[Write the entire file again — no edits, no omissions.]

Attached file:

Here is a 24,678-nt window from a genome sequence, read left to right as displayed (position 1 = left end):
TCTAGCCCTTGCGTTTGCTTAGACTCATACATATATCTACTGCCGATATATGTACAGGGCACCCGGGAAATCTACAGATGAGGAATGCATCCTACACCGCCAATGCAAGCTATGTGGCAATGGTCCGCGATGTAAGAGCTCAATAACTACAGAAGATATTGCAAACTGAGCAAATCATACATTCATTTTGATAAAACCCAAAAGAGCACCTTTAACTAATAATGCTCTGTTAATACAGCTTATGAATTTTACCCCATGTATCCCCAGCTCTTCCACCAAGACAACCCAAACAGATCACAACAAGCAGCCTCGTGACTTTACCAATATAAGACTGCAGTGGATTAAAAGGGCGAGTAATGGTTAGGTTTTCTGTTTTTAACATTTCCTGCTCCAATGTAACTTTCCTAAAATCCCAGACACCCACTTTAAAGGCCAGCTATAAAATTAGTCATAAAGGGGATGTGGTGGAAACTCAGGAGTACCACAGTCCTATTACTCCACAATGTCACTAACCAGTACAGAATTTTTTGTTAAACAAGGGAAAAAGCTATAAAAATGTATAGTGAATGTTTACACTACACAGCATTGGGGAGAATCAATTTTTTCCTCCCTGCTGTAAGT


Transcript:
Here is a 24,678-nt window from a genome sequence, read left to right as displayed (position 1 = left end):
TCTAGCCCTTGCGTTTGCTTAGACTCATACATATATCTACTGCCGATATATGTACAGGGCACCCGGGAAATCTACAGATGAGGAATGCATCCTACACCGCCAATGCAAGCTATGTGGCAATGGTCCGCGATGTAAGAGCTCAATAACTACAGAAGATATTGCAAACTGAGCAAATCATACATTCATTTTGATAAAACCCAAAAGAGCACCTTTAACTAATAATGCTCTGTTAATACAGCTTATGAATTTTACCCCATGTATCCCCAGCTCTTCCACCAAGACAACCCAAACAGATCACAACAAGCAGCCTCGTGACTTTACCAATATAAGACTGCAGTGGATTAAAAGGGCGAGTAATGGTTAGGTTTTCTGTTTTTAACATTTCCTGCTCCAATGTAACTTTCCTAAAATCCCAGACACCCACTTTAAAGGCCAGCTATAAAATTAGTCATAAAGGGGATGTGGTGGAAACTCAGGAGTACCACAGTCCTATTACTCCACAATGTCACTAACCAGTACAGAATTTTTTGTTAAACAAGGGAAAAAGCTATAAAAATGTATAGTGAATGTTTACACTACACAGCATTGGGGAGAATCAATTTTTTCCTCCCTGCTGTAAGT